”If the Conservatives govern as a minority, they must recognise that they have not earned a mandate to implement their manifesto in full.
“Now is the time to move on from the rhetoric of the election campaign and focus on preparing for Brexit talks. The issues of access to EU markets and the need for skilled workers are still paramount, and Brussels will be keen to get negotiations underway soon.“
The Federation of Small Businesses urged more caution, saying that Brexit talks should be postponed.
FSB chairman Mike Cherry said: “Negotiations should be led by a government and a prime minister that will be in place for the duration, and so we call for a delay to the scheduled start of negotiations rather than a rush to begin in 11 days’ time. The need for a transition period now becomes even stronger, providing the time to get Brexit right.”
Robert Gordon, chief executive of of Hitachi Capital UK put forward a more positive view: “Uncertainty is always bad for business and investment, but we need to remind ourselves that we have been here before. While we hope that the political situation is resolved in a timely fashion, I have great confidence that the enterprising spirit of the populace will prevail and that we will continue to create new jobs, generate greater wealth and remain a key player on the global stage, whoever eventually assumes power.
“After all, it is businesses first and foremost, and not politicians, which dictate the health of our economy.”
Small businesses expect practical help and a change of tone and approach from the Government, which has too often viewed them as a problem, in the wake of the Election result.
Dr Adam Marshall, director general of the British Chambers of Commerce, told The Mail on Sunday: ‘Up until the Election, a lot of small businesses were doing a good job of ignoring the noise of politics, but I think this becomes a lot harder as the uncertainty is reaching all corners. They want to see a workable Government formed and they want it to be focused very strongly on the practical issues around doing business and the economy.
‘The run-up to the Election was extremely frustrating for small firms because those economic practicalities were basically absent throughout the campaigns from all sides. That has to end today.’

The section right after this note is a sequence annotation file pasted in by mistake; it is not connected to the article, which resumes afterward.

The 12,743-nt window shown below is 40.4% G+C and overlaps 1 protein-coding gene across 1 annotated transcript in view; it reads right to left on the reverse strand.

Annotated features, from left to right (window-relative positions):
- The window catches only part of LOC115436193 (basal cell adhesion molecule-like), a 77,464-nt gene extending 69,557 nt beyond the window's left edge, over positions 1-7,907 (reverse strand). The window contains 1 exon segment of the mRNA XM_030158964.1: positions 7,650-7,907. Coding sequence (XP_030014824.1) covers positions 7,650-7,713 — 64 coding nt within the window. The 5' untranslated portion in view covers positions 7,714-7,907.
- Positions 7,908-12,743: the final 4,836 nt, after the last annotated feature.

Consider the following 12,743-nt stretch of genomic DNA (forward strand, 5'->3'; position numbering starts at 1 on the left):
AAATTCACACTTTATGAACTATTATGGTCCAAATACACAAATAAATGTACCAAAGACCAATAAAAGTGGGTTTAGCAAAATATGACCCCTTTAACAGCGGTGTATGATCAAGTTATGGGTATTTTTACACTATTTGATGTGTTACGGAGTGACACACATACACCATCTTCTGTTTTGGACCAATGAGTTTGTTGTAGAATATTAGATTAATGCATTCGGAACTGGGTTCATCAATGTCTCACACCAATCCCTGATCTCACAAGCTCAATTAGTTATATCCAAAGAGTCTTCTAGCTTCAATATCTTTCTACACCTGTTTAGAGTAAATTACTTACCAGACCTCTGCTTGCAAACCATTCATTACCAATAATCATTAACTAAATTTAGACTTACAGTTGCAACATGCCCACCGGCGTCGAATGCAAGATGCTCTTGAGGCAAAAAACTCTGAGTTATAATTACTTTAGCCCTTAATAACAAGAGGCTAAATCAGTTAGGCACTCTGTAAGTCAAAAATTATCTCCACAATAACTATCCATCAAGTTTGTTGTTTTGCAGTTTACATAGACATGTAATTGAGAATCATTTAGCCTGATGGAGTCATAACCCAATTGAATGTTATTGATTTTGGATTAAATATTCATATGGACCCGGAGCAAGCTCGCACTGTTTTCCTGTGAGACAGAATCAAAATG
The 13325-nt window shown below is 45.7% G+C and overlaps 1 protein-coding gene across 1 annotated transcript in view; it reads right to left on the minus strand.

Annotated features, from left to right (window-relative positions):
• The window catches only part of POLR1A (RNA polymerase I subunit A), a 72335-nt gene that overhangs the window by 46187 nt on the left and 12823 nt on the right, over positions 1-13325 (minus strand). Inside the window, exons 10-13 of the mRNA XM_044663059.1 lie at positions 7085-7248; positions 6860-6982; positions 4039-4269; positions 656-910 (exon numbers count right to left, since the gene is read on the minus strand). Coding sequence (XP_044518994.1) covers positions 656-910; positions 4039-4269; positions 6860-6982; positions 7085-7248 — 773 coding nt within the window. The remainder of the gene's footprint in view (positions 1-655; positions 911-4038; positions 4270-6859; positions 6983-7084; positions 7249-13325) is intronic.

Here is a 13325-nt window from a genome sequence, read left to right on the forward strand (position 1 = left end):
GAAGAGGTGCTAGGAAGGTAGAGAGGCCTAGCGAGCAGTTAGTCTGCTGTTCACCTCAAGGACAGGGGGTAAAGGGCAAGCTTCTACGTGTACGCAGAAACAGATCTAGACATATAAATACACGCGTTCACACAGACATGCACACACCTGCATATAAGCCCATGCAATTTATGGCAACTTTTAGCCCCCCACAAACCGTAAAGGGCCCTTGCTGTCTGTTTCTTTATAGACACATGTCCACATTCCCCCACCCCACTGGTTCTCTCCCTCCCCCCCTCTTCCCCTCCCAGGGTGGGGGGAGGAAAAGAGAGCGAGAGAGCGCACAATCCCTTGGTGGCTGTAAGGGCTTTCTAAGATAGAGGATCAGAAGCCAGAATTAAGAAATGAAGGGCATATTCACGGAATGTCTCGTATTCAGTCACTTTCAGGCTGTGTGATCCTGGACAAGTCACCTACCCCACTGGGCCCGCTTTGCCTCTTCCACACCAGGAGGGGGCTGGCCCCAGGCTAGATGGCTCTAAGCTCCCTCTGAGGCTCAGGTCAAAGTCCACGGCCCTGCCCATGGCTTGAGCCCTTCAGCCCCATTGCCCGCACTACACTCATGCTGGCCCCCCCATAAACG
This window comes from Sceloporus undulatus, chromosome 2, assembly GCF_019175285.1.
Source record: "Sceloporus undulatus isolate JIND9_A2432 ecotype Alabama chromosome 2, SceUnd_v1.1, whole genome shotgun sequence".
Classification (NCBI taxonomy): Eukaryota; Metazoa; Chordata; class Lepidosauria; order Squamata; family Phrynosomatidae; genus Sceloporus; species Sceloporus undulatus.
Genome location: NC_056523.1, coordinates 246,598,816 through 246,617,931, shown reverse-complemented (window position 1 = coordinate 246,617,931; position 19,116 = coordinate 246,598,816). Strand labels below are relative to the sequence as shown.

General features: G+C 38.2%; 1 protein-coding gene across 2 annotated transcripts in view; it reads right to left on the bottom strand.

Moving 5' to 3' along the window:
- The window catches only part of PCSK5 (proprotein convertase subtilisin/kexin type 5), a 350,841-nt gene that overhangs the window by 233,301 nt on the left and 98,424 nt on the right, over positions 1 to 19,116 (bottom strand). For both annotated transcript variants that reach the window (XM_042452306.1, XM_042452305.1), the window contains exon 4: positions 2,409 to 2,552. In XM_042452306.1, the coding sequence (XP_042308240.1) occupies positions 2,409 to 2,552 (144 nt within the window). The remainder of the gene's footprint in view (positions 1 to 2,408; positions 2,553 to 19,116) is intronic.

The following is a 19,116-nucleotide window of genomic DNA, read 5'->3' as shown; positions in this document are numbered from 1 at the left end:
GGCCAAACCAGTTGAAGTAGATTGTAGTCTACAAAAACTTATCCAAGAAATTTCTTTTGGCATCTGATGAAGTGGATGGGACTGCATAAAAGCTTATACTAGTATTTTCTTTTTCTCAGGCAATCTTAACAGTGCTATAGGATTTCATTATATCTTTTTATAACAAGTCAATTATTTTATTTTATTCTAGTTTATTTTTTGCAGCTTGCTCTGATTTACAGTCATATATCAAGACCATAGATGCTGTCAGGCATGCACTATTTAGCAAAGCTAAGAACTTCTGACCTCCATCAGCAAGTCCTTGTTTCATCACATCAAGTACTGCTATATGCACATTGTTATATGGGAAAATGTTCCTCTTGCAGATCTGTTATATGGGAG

He urged: ‘They’ve got to be for business and the economy. Equally, the tone has to change over business, which is not a problem to be solved, but is part of the solution, and working together between business and Government is going to be really important in the coming weeks and months.’
Emma Jones, founder of small business support group Enterprise Nation, said: ‘If this astonishing Election result is the catalyst to make the incumbent Government finally sit up and listen to what small firms want, then something good at least will have come from it.
‘Our own debate in front of a small-business audience weeks ahead of the Election and within striking distance of Westminster should have fired a warning shot to policy makers that something was not going to plan.
‘A vote put the Tories in second place – unprecedented for the so-called party of business. It happened on the day the Conservatives unveiled their manifesto, with all its reforms that would hit small businesses in the pocket and impact productivity. The fact that this was ignored shows that small businesses were not being taken into account. If they had been, we may not be in this situation.’
The Federation of Small Businesses has called for a delayed start to Brexit talks and a clear timetable for the coming weeks in the wake of the Election result.
FSB chairman Mike Cherry has said talks should be led ‘by a Government and a Prime Minister that will be in place for the duration, and so we call for a delay to the scheduled start of negotiations’.
Clive Lewis, head of enterprise at the Institute of Chartered Accountants in England & Wales, said: ‘Business abhors uncertainty and what we’ve got is even more uncertainty, so it’s very difficult for business. And I’ve got to say, business didn’t really seem to feature much in any of the parties’ manifestos and I think that’s a priority for whichever Government is formed, getting a focus on business.’
Because of purdah – the pre-Election period where civil servants’ work is restricted – followed by the UK waking up to a hung Parliament on Friday, a number of decisions have continued to be put on hold.
Marshall said: ‘Those have real practical ramifications. So whether it’s the launch of regional investment funds, which have been delayed, delayed, and then delayed again, City deals or other devolution things that are very important to business communities in many parts of the country, there is a knock-on effect that can hit business confidence.’
He advised: ‘Businesses need to keep focusing on the fundamentals: relationships with suppliers and customers, cash flow and the order book. That’s got to come first.’